Can You Clean A Motorcycle Chain With That?

A lot of you know about the article we wrote back in March on cleaning your motorcycle chains. It was a step-by-step guide. We explained a lot of things- the different types of chains, how to decide on whether you needed to replace your chain, and the different ways you could clean your chain- in addition to information on motorcycle cleaning kits. 

But we wrote this article to help those of you who can’t, for some reason or the other, get to a dedicated motorcycle cleaning kit. Budget, accessibility, convenience, the pandemic- what have you. 

Now, we always suggest a dedicated chain cleaning kit- especially if you’re just flying by the seat of your pants and haven’t done the research. Because, well, they’re in the name. Dedicated.

But you don’t have to fly by the seat of your pants. Because out of the millions of articles on this topic for you to start doing your research in, this is about as perfect a place you can begin.

Because in this article, we’re going to run you through different materials that people use to clean their motorcycle chains. The ones that you shouldn’t, and more importantly, should use. Keep reading. 

Is it really necessary to clean my chain?

Really clean motorcycle chain
Image by Ronald Plett from Pixabay

In a nutshell- yes.

In a slightly bigger nutshell, you should clean your chain for the following reasons:

  • Improves riding smoothness 
  • Increases your motorcycle’s mechanical power delivery
  • Your bike’s fuel economy will dip less over time
  • You get a lot more miles out of your chain before having to replace it
  • Chain maintenance isn’t that hard

*Before you read the rest of the article: keep in mind that when we say “clean your chain”, we don’t mean just the literal cleaning of your chain. Chain maintenance includes cleaning, lubrication, degreasing, and finishing- the products listed in this article are a reflection of that. 

(For example- cleaning gets the grime and particles out of your chain, lubing increases the smoothness between the rollers, sprocket and link joint in your chain et al.)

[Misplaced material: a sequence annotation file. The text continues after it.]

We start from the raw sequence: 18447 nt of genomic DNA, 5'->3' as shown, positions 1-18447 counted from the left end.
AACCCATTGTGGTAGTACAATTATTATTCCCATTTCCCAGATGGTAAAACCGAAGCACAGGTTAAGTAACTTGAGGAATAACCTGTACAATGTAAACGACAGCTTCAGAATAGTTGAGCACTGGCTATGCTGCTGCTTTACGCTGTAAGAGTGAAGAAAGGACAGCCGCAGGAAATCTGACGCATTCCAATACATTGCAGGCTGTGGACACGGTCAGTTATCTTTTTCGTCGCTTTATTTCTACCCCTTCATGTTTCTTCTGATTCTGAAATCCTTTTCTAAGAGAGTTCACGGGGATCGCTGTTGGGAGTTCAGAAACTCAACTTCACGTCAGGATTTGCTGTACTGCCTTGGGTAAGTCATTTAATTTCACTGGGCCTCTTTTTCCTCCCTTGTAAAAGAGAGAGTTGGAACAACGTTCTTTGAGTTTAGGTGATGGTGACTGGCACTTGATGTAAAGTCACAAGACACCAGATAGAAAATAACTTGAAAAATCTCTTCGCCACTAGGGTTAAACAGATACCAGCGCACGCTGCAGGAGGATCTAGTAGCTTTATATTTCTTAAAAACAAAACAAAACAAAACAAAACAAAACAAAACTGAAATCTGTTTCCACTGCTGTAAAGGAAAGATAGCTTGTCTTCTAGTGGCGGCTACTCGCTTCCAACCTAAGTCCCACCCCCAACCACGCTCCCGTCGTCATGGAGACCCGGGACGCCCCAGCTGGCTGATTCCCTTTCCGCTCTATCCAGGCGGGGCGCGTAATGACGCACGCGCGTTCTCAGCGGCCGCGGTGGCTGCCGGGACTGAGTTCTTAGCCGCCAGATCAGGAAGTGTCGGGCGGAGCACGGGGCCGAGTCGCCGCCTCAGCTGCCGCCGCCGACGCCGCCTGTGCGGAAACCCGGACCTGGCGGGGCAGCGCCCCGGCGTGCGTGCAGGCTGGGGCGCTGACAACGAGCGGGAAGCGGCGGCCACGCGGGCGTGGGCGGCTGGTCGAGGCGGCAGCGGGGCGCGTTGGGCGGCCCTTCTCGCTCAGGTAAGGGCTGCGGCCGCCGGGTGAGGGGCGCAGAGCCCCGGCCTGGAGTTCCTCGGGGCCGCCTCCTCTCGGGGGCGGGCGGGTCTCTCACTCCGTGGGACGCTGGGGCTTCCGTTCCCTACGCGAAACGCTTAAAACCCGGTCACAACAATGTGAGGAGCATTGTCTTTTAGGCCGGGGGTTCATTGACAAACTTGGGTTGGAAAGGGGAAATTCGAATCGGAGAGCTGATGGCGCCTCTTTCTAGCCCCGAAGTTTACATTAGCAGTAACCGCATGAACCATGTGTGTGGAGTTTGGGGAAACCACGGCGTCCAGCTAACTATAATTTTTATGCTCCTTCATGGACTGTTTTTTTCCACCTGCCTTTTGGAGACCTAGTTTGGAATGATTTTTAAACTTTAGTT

Can you clean a motorcycle chain with WD40?

3 cans of WD-40

WD-40 on Amazon

What WD-40 Is

Founded by the Rocket Chemical Company (later renamed to the WD-40 Company) in San Diego back in 1953, the WD-40 has now become a household name in the world of sprays. The WD stands for “Water Displacement” in short.

While it’s composition is still a trade secret, the USMDS lists the following ingredients in its aerosol cans:

U.S Formulation

  • 45-50 % low vapor pressure isoparaffin
  • <35% petroleum base oil
  • <25% flammable aliphatic hydrocarbons
  • 2-3% carbon dioxide

EU Formulation

  • 60-80% hydrocarbons 
  • 1-5% carbon dioxide

Australian Formulation

  • 50-60% Naphtha
  • <25% Petroleum Base Oils
  • <10% Naphtha, hydrodesulfurized heavy
  • 2-4% Carbon Dioxide

Is it suitable for chains?

Verdict: Unfortunately- no.

As mentioned above, the WD stands for Water Displacement. It’s designed to disperse water away from metal parts to prevent rust- not to be a lubricant. In fact, using it on your motorcycle chain can reduce the life of your chain in comparison with using lubricants designed specifically for motorcycles.

Reason being some motorcycle chains that are built with a tiny rubber ring placed between the plate and the bushings. They are already manufactured pre-lubricated- the seals are designed to keep the lubricant in place.

When you use materials like WD-40, this can deteriorate the seals. Eventually causing the original lubrication, which was designed to be permanent, to leak out. As a result, the life of your chain is reduced.